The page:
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St. Luke's Medical Center obstructive sleep apnea clinical score.


Ian Homer Y. Cua,
Loreto  J. Codamos,
Mercy Antoinette S. Gappi

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Publication Information

Publication Type
Publication Sub Type
Journal Article, Original
Philippine Journal of Internal Medicine
Publication Date
July-August 2003


BACKGROUND: Obstructive sleep apnea is a relatively common disease, with an estimated prevalence in the general population of between 0.3 percent and 4 percent. However, among high-risk groups the prevalence is 45 percent. The gold standard for diagnosing obstructive sleep apnea, nocturnal polysomnography is time consuming, expensive, and labor intensive.
OBJECTIVES: To develop a prediction rule for obstructive sleep apnea from clinical parameters of Filipino patients that can be used to identify either high-risk patients requiring full nocturnal polysomnography or low-risk patients in whom polysomnography could be avoided
STUDY DESIGN: Cross-sectional study of all patients with clinical suspicion of obstructive sleep apnea
SETTING: Sleep Disorders laboratory of the Neurophysiology Unit of St. Luke's Medical Center
STATISTICAL TEST: Multiple regression analysis which include 13 clinical variables (age, body mass index, neck size, sex, chief complaint affecting daily activities, too much sleep, too little sleep, daytime fatigue, daytime sleepiness, snoring, snoring affecting others, smoking and hypertension) were used to develop the clinical scoring system. A p value 0.05 was considered statistically significant.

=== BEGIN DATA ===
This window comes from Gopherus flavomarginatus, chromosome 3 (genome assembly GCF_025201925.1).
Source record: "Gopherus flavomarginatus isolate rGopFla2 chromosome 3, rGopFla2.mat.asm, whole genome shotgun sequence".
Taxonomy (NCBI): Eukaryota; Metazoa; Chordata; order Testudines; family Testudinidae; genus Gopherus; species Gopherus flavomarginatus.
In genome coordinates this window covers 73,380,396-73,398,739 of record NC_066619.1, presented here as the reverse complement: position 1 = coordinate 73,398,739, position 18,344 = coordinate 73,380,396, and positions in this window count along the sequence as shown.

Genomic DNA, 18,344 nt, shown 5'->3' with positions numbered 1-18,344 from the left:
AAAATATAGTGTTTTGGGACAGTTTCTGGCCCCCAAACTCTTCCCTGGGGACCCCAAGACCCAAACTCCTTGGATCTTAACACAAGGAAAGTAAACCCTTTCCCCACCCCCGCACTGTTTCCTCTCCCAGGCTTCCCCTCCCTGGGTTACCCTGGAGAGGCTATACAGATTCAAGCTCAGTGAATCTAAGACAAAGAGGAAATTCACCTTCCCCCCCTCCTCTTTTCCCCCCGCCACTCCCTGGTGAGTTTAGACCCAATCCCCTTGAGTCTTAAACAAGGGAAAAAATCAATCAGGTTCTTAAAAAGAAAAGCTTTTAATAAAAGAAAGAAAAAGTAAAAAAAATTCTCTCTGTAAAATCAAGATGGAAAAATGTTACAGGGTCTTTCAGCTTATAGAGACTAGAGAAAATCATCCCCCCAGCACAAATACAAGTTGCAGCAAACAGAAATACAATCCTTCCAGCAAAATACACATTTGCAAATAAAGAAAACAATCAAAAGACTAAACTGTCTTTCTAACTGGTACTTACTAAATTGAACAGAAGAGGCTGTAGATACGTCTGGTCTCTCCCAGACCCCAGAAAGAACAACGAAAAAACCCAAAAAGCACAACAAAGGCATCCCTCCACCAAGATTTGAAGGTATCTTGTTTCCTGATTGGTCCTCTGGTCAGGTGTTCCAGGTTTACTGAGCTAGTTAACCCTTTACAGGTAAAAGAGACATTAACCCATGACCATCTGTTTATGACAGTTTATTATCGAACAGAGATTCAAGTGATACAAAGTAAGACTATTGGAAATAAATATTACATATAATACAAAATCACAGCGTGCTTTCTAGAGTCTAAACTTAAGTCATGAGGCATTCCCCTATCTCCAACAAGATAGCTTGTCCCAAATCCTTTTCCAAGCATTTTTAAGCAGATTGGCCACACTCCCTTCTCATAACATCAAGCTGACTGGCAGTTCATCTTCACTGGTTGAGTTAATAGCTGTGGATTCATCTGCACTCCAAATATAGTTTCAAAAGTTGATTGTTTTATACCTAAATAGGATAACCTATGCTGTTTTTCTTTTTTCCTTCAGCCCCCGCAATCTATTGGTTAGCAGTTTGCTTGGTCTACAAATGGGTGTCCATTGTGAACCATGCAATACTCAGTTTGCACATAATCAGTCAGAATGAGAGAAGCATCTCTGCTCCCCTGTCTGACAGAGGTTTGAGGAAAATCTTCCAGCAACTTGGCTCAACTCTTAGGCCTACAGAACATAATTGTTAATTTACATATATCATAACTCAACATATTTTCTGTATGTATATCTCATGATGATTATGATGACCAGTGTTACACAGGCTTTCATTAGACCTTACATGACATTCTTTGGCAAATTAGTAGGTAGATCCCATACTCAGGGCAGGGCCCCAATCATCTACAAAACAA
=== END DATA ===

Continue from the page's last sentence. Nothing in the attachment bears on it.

PATIENTS: 344 Filipino patients who satisfied the clinical criteria for obstructive sleep apnea were included in the study. All patients underwent nocturnal polysomnography.
RESULTS: The within- laboratory prevalence of obstructive sleep apnea in our patients was 62 percent. Body mass index, snoring affecting others and daytime sleepiness were found to be significant predictors of obstructive sleep apnea (p0.05). A sleep apnea clinical score 8 was determined as the cut-off value to predict the presence of obstructive sleep apnea (sensitivity=71 percent, specificity=77 percent, likelihood ratio=3.09, posttest probability of 85 percent and overall accuracy of 73 percent).
CONCLUSION: In the diagnostic work-up of patients suspected of having obstructive sleep apnea, the clinical scoring system can help select and prioritize patients for nocturnal polysomnography.

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